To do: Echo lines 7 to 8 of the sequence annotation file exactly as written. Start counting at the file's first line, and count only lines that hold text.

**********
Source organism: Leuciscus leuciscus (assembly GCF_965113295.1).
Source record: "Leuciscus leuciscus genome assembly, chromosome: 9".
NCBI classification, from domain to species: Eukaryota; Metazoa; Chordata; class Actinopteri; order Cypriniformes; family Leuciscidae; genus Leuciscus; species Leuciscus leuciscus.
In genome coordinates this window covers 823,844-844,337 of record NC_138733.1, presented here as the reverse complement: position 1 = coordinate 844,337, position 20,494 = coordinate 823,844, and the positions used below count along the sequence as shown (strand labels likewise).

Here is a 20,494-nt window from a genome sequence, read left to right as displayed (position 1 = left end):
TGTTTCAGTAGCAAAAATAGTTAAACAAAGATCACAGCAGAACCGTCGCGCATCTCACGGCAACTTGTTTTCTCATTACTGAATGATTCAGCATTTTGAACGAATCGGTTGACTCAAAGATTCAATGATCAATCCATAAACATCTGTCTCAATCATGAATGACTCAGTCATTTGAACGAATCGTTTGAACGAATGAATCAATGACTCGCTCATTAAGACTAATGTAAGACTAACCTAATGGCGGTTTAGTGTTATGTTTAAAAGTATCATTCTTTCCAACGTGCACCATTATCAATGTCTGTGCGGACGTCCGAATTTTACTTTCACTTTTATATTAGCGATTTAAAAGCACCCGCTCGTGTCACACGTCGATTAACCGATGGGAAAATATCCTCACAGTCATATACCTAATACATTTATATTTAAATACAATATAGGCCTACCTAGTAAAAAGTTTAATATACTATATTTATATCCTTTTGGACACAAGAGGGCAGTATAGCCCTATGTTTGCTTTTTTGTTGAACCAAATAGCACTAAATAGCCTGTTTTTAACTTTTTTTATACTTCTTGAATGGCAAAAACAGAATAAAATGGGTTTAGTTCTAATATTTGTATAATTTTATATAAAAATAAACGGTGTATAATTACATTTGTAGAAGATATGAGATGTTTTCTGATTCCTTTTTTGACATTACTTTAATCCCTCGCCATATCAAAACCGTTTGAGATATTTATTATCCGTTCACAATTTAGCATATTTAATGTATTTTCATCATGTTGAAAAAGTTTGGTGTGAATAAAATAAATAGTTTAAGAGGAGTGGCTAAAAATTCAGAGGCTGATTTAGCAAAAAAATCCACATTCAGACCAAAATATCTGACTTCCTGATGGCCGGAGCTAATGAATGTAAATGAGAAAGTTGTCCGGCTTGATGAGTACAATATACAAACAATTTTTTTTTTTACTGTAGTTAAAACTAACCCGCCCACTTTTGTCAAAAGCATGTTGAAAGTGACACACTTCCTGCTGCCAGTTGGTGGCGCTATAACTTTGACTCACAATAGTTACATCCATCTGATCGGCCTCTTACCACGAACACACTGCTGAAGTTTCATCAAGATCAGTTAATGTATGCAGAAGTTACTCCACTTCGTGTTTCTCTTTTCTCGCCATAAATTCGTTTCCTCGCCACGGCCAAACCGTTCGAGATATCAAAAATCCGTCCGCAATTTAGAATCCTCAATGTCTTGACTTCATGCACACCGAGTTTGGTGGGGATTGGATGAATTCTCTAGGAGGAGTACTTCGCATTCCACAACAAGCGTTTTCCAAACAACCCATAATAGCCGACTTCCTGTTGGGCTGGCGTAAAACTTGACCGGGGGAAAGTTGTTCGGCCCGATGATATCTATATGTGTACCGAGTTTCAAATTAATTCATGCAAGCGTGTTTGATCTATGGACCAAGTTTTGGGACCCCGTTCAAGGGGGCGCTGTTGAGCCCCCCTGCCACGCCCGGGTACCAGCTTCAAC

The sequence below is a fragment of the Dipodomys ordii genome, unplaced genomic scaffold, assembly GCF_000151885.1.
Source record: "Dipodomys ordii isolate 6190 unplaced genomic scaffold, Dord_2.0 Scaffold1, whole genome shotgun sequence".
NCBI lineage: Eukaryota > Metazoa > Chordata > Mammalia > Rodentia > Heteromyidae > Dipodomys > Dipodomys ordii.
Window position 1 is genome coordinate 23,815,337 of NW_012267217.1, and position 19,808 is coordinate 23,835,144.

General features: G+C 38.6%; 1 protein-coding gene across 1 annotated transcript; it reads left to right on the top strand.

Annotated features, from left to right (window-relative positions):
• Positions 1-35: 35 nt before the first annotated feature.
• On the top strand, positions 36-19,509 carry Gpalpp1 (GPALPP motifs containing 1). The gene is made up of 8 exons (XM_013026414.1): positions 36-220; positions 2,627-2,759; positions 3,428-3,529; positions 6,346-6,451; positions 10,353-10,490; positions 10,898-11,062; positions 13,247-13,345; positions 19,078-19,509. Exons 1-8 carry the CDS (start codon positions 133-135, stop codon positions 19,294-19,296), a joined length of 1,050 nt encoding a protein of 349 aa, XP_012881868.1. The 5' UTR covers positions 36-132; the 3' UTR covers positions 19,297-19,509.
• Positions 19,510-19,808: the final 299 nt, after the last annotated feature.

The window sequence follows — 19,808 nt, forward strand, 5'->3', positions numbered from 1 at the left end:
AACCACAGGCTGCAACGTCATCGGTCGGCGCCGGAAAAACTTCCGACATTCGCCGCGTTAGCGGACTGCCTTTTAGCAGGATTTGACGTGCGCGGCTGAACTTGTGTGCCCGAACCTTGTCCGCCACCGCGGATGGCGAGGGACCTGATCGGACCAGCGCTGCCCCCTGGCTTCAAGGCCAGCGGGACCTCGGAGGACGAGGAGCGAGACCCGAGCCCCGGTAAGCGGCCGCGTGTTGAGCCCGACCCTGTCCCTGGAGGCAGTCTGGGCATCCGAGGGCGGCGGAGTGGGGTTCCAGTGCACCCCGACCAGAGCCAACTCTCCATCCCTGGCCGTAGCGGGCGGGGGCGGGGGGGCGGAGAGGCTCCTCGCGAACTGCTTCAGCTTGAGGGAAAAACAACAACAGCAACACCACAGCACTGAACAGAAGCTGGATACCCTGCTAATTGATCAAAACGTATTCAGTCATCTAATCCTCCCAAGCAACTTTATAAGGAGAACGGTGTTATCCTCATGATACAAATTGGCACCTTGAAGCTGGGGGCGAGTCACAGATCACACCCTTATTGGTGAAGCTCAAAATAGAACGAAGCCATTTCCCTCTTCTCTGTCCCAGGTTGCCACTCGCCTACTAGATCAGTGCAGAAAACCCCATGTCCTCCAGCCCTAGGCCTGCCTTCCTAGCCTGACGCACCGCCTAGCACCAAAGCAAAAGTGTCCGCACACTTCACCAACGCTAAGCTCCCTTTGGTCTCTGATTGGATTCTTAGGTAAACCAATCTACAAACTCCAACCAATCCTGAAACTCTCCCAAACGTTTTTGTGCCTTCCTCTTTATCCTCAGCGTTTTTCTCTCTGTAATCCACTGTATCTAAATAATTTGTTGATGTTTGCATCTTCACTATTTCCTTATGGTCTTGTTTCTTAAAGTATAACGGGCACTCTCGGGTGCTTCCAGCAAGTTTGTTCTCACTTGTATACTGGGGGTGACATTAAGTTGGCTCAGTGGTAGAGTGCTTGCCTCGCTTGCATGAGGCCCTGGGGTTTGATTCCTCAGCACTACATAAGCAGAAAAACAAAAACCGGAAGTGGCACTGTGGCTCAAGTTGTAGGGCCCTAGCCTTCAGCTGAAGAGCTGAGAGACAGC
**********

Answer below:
The sequence below is a fragment of the Dipodomys ordii genome, unplaced genomic scaffold, assembly GCF_000151885.1.
Source record: "Dipodomys ordii isolate 6190 unplaced genomic scaffold, Dord_2.0 Scaffold1, whole genome shotgun sequence".